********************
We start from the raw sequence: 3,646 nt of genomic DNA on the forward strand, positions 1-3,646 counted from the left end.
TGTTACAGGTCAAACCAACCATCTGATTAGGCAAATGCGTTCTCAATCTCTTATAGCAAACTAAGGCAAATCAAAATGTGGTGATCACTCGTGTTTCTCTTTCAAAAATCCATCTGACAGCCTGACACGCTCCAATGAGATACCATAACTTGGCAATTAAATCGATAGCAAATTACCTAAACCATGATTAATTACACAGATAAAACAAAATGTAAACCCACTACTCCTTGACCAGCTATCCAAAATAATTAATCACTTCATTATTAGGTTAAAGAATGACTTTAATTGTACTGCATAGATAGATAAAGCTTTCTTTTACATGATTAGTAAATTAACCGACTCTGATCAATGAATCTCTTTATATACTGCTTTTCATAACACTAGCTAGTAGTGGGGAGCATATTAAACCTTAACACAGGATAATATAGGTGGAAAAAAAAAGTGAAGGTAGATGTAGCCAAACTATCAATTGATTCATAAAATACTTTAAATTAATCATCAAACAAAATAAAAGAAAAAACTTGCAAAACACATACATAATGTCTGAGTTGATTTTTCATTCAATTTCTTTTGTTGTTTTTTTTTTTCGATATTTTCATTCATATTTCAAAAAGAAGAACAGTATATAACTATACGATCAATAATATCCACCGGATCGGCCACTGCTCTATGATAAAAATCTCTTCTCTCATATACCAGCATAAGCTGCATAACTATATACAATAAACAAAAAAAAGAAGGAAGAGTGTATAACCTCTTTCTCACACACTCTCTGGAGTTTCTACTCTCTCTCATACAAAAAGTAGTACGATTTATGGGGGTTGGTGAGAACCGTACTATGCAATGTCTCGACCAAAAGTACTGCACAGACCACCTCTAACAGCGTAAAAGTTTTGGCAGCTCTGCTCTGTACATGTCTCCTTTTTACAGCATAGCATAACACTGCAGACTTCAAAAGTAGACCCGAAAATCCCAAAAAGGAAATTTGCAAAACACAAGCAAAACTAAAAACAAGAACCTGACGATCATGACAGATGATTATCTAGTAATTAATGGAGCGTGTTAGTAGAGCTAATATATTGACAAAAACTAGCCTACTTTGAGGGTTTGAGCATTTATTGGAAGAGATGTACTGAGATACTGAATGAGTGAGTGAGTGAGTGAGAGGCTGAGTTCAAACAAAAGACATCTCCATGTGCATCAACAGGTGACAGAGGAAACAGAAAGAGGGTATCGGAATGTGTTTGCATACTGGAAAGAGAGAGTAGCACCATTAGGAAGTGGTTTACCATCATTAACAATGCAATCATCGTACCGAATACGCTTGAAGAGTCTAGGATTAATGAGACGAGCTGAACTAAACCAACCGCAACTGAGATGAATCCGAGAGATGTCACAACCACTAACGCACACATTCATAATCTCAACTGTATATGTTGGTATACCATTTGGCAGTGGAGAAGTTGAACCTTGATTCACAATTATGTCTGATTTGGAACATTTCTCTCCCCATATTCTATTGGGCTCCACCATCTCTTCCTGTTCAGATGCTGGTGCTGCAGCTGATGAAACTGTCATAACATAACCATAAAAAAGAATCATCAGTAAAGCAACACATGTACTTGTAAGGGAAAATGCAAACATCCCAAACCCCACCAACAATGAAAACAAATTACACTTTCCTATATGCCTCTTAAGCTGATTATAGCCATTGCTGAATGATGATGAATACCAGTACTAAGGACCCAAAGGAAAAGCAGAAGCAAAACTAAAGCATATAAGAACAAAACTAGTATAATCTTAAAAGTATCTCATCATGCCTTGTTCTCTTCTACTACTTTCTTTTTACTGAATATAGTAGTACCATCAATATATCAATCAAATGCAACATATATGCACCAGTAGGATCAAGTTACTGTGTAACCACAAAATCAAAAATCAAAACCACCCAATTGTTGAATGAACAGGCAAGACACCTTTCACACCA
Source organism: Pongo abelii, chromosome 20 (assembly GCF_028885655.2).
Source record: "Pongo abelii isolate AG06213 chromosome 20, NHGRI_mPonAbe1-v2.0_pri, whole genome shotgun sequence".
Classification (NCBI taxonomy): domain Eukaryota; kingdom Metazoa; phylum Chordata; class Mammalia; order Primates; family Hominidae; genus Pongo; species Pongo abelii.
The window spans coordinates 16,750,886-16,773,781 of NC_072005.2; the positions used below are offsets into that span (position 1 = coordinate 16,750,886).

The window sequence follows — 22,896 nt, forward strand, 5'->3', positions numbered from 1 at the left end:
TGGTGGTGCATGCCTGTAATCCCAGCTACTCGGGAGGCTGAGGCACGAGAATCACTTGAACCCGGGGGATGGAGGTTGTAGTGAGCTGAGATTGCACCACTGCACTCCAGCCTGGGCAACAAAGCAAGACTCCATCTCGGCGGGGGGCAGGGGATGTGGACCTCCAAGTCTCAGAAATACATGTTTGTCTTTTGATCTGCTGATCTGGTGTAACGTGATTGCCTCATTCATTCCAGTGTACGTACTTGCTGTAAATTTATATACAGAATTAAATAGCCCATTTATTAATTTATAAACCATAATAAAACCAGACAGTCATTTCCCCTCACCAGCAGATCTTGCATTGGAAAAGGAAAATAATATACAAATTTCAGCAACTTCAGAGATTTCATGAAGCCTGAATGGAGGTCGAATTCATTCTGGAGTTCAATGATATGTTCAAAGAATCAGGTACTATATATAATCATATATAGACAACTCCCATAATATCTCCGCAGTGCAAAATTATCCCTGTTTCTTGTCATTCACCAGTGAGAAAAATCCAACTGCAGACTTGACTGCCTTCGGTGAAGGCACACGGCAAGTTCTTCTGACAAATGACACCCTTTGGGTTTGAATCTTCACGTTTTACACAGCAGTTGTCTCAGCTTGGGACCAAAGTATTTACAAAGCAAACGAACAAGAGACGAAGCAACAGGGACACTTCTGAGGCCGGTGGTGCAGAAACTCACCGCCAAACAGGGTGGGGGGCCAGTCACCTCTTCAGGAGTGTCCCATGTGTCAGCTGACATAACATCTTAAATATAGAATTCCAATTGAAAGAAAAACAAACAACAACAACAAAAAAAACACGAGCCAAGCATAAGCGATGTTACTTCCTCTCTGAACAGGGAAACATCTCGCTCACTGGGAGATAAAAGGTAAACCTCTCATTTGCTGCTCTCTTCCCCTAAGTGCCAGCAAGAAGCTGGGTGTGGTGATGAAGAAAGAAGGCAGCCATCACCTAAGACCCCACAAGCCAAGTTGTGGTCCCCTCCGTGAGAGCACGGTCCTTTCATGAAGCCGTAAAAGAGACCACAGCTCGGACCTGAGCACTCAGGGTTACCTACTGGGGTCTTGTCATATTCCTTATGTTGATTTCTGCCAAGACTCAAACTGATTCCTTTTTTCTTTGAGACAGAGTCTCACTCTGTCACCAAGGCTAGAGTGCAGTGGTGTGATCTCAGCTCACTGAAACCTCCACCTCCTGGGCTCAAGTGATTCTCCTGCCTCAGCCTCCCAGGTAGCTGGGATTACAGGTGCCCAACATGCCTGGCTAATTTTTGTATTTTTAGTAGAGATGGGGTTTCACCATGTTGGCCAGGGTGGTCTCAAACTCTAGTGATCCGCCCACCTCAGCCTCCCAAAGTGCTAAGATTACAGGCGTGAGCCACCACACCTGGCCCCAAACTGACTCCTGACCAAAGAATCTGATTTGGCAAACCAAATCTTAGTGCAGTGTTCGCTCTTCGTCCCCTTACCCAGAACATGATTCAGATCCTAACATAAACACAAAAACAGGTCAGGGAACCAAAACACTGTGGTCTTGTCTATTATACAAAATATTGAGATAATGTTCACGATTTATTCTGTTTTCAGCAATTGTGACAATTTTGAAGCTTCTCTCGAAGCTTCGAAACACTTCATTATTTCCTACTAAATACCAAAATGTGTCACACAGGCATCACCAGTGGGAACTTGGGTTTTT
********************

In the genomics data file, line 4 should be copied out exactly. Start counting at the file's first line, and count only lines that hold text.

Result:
Source record: "Pongo abelii isolate AG06213 chromosome 20, NHGRI_mPonAbe1-v2.0_pri, whole genome shotgun sequence".